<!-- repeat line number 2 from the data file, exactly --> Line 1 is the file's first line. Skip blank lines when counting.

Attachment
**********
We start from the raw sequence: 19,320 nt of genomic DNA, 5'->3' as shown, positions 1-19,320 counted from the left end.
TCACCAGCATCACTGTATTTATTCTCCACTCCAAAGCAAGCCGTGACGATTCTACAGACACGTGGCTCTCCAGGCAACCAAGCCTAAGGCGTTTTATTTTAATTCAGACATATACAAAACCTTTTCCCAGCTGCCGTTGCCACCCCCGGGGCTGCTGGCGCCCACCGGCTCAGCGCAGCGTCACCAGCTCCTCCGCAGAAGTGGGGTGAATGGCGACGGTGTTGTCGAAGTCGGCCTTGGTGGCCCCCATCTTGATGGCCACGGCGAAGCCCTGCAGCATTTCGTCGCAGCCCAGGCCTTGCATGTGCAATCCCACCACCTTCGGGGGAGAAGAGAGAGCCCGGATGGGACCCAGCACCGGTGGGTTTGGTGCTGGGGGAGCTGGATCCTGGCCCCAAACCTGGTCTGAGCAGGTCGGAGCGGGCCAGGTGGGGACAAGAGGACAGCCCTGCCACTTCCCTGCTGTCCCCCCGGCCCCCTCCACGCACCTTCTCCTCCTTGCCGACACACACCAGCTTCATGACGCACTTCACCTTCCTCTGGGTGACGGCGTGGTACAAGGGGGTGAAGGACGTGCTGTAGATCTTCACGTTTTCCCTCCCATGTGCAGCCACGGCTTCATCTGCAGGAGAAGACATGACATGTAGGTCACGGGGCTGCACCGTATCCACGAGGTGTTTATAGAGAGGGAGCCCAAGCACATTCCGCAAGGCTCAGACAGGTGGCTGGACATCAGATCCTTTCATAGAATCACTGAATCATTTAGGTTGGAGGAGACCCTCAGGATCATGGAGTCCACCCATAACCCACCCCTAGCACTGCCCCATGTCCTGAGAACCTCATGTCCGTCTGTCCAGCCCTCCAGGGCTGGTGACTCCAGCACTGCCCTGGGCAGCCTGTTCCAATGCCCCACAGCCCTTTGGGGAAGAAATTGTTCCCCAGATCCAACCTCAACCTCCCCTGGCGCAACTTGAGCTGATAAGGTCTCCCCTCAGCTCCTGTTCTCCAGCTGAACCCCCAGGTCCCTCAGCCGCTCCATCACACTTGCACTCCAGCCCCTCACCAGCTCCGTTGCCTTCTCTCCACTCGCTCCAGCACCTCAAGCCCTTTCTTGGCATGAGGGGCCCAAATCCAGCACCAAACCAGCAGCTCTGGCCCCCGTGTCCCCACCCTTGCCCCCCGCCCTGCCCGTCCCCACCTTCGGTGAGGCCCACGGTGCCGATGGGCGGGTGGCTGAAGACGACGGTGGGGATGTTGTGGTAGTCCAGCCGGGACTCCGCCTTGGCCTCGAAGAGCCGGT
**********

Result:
TCACCAGCATCACTGTATTTATTCTCCACTCCAAAGCAAGCCGTGACGATTCTACAGACACGTGGCTCTCCAGGCAACCAAGCCTAAGGCGTTTTATTTTAATTCAGACATATACAAAACCTTTTCCCAGCTGCCGTTGCCACCCCCGGGGCTGCTGGCGCCCACCGGCTCAGCGCAGCGTCACCAGCTCCTCCGCAGAAGTGGGGTGAATGGCGACGGTGTTGTCGAAGTCGGCCTTGGTGGCCCCCATCTTGATGGCCACGGCGAAGCCCTGCAGCATTTCGTCGCAGCCCAGGCCTTGCATGTGCAATCCCACCACCTTCGGGGGAGAAGAGAGAGCCCGGATGGGACCCAGCACCGGTGGGTTTGGTGCTGGGGGAGCTGGATCCTGGCCCCAAACCTGGTCTGAGCAGGTCGGAGCGGGCCAGGTGGGGACAAGAGGACAGCCCTGCCACTTCCCTGCTGTCCCCCCGGCCCCCTCCACGCACCTTCTCCTCCTTGCCGACACACACCAGCTTCATGACGCACTTCACCTTCCTCTGGGTGACGGCGTGGTACAAGGGGGTGAAGGACGTGCTGTAGATCTTCACGTTTTCCCTCCCATGTGCAGCCACGGCTTCATCTGCAGGAGAAGACATGACATGTAGGTCACGGGGCTGCACCGTATCCACGAGGTGTTTATAGAGAGGGAGCCCAAGCACATTCCGCAAGGCTCAGACAGGTGGCTGGACATCAGATCCTTTCATAGAATCACTGAATCATTTAGGTTGGAGGAGACCCTCAGGATCATGGAGTCCACCCATAACCCACCCCTAGCACTGCCCCATGTCCTGAGAACCTCATGTCCGTCTGTCCAGCCCTCCAGGGCTGGTGACTCCAGCACTGCCCTGGGCAGCCTGTTCCAATGCCCCACAGCCCTTTGGGGAAGAAATTGTTCCCCAGATCCAACCTCAACCTCCCCTGGCGCAACTTGAGCTGATAAGGTCTCCCCTCAGCTCCTGTTCTCCAGCTGAACCCCCAGGTCCCTCAGCCGCTCCATCACACTTGCACTCCAGCCCCTCACCAGCTCCGTTGCCTTCTCTCCACTCGCTCCAGCACCTCAAGCCCTTTCTTGGCATGAGGGGCCCAAATCCAGCACCAAACCAGCAGCTCTGGCCCCCGTGTCCCCACCCTTGCCCCCCGCCCTGCCCGTCCCCACCTTCGGTGAGGCCCACGGTGCCGATGGGCGGGTGGCTGAAGACGACGGTGGGGATGTTGTGGTAGTCCAGCCGGGACTCCGCCTTGGCCTCGAAGAGCCGGT